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Owning yourself

Earlier this week, in Massachusetts, a miracle occurred.

For years, the drive towards an absolute seat belt law has won incremental victory after victory. First, seat belts were mandated for children. Then, after a bitter fight, including a public vote against it, they were made mandatory for adults. The only last two hurdles were making them a primary-enforcement offense (meaning that the police can pull you over for not wearing your belt, instead of having to find another reason to detain you) and making it a surchargeable offense (meaning that a seat belt violation would adversely affect your insurance rates).

Despite repeated promises to the contrary (which no one believed anyway), last year the legislature started once again to make the seat belt law a primary offense. And it looked like a done deal: the leaders of both houses of the legislature were strongly backing the measure, and Governor Romney (to the disappointment and outrage of many of his supporters) announced he would sign it.

But somehow, when the House came to vote on the final form of the bill and send it off to the Senate and Governor for rubber-stamping, it failed.

The backers of the measure cited that Massachusetts has the 48th worst record for seat belt usage of the 49 states that require seat belt laws, and that the federal government could withhold highway funds if they don't do something about those numbers.

The sole state without a mandatory seat belt law for adults is, of course, New Hampshire.

In Massachusetts, as in many places, the prevailing mentality is that it is the duty of government to advise people about the proper way to do things. They study matters extensively, then choose the one solution that they believe works best for most people and recommend it. And then, they start urging it. Then they start compelling it. Finally, they reach the point where they mandate that one solution, regardless of its applicability.

Auto safety is a prime example. Air bags are required on all new cars, and it is a violation of federal law to disable the air bag. It took years for the law to get changed so those people who feel threatened by air bags (such as the very short, who would most likely be killed by a deploying air bag, if not decapitated outright), and even then they wrapped the process in so much paperwork and red tape that the chances of finding someone who will actually deactivate your air bag is almost impossible.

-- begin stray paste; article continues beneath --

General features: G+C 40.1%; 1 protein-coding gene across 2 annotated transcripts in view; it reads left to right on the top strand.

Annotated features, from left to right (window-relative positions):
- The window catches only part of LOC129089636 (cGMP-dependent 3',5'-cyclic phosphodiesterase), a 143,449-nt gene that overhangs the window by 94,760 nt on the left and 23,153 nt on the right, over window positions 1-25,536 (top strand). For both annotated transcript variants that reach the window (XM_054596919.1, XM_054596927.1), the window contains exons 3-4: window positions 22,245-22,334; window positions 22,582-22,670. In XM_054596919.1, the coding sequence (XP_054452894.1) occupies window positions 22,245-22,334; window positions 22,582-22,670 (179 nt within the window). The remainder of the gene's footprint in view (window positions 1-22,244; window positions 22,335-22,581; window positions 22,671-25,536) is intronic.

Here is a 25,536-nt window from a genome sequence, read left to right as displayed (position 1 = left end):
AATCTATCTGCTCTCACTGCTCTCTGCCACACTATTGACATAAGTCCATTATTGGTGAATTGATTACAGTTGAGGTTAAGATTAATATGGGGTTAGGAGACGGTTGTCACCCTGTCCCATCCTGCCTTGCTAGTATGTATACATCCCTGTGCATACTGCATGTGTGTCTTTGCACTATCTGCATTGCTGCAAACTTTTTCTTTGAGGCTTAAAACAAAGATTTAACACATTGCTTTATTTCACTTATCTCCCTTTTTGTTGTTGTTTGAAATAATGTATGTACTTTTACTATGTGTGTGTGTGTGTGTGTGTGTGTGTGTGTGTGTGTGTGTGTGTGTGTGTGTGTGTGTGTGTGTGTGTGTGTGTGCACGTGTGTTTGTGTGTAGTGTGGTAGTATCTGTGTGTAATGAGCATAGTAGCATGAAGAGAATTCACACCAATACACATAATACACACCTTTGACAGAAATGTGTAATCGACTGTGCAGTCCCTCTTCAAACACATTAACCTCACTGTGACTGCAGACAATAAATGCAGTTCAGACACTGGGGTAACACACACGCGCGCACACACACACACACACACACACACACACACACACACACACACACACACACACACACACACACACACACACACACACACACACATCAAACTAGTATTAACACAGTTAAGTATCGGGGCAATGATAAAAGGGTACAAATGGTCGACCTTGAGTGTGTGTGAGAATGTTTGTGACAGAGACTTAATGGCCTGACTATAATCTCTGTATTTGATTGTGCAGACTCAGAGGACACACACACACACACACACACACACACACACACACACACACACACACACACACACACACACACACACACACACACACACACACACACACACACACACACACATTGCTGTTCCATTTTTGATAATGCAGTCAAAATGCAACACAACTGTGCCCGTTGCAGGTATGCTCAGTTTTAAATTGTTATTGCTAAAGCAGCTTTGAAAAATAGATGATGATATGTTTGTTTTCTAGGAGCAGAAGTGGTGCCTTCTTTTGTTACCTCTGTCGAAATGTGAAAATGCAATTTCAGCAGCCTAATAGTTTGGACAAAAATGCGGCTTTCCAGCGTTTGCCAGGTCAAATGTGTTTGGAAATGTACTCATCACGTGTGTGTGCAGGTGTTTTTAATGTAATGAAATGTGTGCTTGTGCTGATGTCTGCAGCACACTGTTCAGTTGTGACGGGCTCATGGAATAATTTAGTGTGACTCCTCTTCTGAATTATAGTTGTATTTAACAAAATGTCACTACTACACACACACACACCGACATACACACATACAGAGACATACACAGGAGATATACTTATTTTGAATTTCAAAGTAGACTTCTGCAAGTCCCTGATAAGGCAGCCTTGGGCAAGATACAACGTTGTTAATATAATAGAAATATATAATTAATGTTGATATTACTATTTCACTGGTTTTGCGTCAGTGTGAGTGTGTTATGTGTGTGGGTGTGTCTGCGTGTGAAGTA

It also forced parents to start carrying their children in the back seat, out of sight, because passenger airbags would almost certainly kill any child sitting there. Whether or not it is a good idea, the government took that decision out of parents' hands.

Here in New Hampshire, we put the brakes on that process early on. We did the studies, published the recommendations, and passed a law requiring seat belts for those under 18. And then we stopped.

We do not believe in having the government do all our thinking for us, taking care of us from every possible danger. We do not WANT that to happen -- we want to learn for ourselves what is good and what is bad, because in that process we learn HOW to take care of ourselves. We do not want to become dependent on the government.

So, here in New Hampshire, if you're over 18 and you don't want to wear your seat belt, fine. Hell, if you want to ride your motorcycle without a helmet, go for it.

Yes, some people will make the wrong choices. Some of those will pay for those wrong choices. Some will learn from them, and some will not. Some will even pay for those wrong choices with their lives.

But it is not the place of government to protect people from themselves. Only in extreme cases, when the individual has proven themselves so incompetent to care for themselves should government intervene -- that's why we have civil commitment procedures, to protect the incompetent, the infirm, the insane from doing harm to others and themselves. But to extend that to the general populace is fundamentally wrong.

In Massachusetts, as well as in many other places, a case can be made that the general populace has become so incompetent that they cannot care for themselves, that they need to be "wards of the state" for their own protection. But it was the state that led to that infirmity, as they slowly, over years, began intervening more and more into what rightly should be personal decisions "for our own good" or under the guise of "promoting the general welfare."

In the end, the one thing we own, the one thing we possess that cannot be taken from us, is ourselves.

But it can be given away.

Here in New Hampshire, we still own ourselves. We still view government as a necessary evil, and eye it suspiciously. We trust it so little because, for the most part, our government is made up of our neighbors -- and we KNOW them. We know we wouldn't trust ourselves with the kind of power people in other states give their governments, so we're sure as hell not going to trust others.

Here in New Hampshire, we don't believe in protecting people from their own stupid decisions. We will tell them not to do something stupid. We will shout at them. We will spell out just why it is stupid, and what the likely consequences of their stupidity will be. We will even offer incentives to get people to do the smart thing.

But if, after all that, someone still wants to be an idiot, then that is their free and fair choice. We don't own them, and if they want to put themselves in that kind of danger, that is their choice. At that point, the only thing we can do is hope for the best -- and perhaps their bad example will teach others about the folly of their deeds. The more you make something "foolproof," the better the odds that you'll end up discovering a greater fool than you thought possible.

My mother always used to say that everyone in life has a purpose, even if it's just to be a bad example. And she was so very right.